Fiat Chrysler Automobiles NV agreed to pay US $800 million to resolve claims by the US Department of Justice and the state of California that the automaker used illegal software to generate false results in diesel vehicle emission tests.
According to court documents filed Thursday, the agreement includes US $311 million in civil penalties, up to US $280 million to resolve complaints filed by owners of diesel cars and extended warranties worth 100 million dollars.
Fiat Chrysler said in a statement that “it maintains its position that the company did not participate in any deliberate scheme designed to install devices to cheat in emissions tests.”
The deal, which covers 104,000 diesel vehicles from Fiat Chrysler models manufactured between 2014 and 2016, also includes US $72.5 million for state civil penalties and US $20 million in payments to California.
As part of the agreement, Fiat Chrysler did not admit any irregularity. The German firm Robert Bosch GmbH, which provided some components for diesel vehicles, also agreed to pay 27.5 million dollars to resolve claims of the owners of the cars involved.
The owners of these cars will receive an average of US $2,800 to get software updates as part of the emissions review calls, said Fiat Chrysler.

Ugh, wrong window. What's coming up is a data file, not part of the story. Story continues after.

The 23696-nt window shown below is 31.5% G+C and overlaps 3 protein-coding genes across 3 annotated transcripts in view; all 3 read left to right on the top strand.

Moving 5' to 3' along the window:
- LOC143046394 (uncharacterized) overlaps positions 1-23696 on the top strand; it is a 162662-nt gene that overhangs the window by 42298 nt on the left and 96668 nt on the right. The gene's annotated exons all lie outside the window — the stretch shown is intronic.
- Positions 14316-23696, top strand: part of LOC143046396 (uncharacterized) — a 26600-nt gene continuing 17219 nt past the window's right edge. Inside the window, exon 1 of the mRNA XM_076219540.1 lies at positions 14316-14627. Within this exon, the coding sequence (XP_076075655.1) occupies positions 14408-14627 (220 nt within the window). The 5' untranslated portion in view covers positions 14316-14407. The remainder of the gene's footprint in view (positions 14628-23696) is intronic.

The Justice Department said the agreement does not resolve an ongoing criminal investigation into the actions of Fiat Chrysler. The United States Securities Commission (SEC) is also investigating the issue.
Shares of Fiat Chrysler rose 0.7% to $ 13.86 on Thursday at 1737 GMT on the New York Stock Exchange.
The pact also faces legal challenges in Brazil. Workers and leftist politicians obtained court orders in December to block the agreement, but they were quickly reversed. The agreement could face future precautionary measures since the cases are still pending.
Minority shareholders also presented legal requirements that have not yet been resolved. Embraer and Boeing said in a statement that they expected the agreement to have final approvals before the end of 2019.